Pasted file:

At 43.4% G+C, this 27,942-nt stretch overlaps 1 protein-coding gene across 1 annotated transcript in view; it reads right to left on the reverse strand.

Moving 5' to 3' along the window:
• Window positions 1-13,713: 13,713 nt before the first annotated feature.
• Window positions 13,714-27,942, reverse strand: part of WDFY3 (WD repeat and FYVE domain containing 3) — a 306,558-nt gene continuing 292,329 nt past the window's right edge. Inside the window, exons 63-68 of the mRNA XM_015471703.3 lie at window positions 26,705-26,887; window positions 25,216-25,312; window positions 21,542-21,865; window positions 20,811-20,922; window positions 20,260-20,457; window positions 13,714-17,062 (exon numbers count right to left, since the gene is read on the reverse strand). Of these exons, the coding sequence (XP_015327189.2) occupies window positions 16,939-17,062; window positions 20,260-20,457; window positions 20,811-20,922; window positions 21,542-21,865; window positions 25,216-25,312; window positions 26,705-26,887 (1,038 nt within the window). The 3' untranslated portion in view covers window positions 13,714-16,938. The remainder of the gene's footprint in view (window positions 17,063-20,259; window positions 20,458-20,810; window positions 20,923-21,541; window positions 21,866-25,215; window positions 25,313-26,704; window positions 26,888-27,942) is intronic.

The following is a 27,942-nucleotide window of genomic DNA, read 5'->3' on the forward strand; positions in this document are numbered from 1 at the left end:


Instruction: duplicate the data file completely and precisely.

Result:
At 43.4% G+C, this 27,942-nt stretch overlaps 1 protein-coding gene across 1 annotated transcript in view; it reads right to left on the reverse strand.

Moving 5' to 3' along the window:
• Window positions 1-13,713: 13,713 nt before the first annotated feature.
• Window positions 13,714-27,942, reverse strand: part of WDFY3 (WD repeat and FYVE domain containing 3) — a 306,558-nt gene continuing 292,329 nt past the window's right edge. Inside the window, exons 63-68 of the mRNA XM_015471703.3 lie at window positions 26,705-26,887; window positions 25,216-25,312; window positions 21,542-21,865; window positions 20,811-20,922; window positions 20,260-20,457; window positions 13,714-17,062 (exon numbers count right to left, since the gene is read on the reverse strand). Of these exons, the coding sequence (XP_015327189.2) occupies window positions 16,939-17,062; window positions 20,260-20,457; window positions 20,811-20,922; window positions 21,542-21,865; window positions 25,216-25,312; window positions 26,705-26,887 (1,038 nt within the window). The 3' untranslated portion in view covers window positions 13,714-16,938. The remainder of the gene's footprint in view (window positions 17,063-20,259; window positions 20,458-20,810; window positions 20,923-21,541; window positions 21,866-25,215; window positions 25,313-26,704; window positions 26,888-27,942) is intronic.

The following is a 27,942-nucleotide window of genomic DNA, read 5'->3' on the forward strand; positions in this document are numbered from 1 at the left end: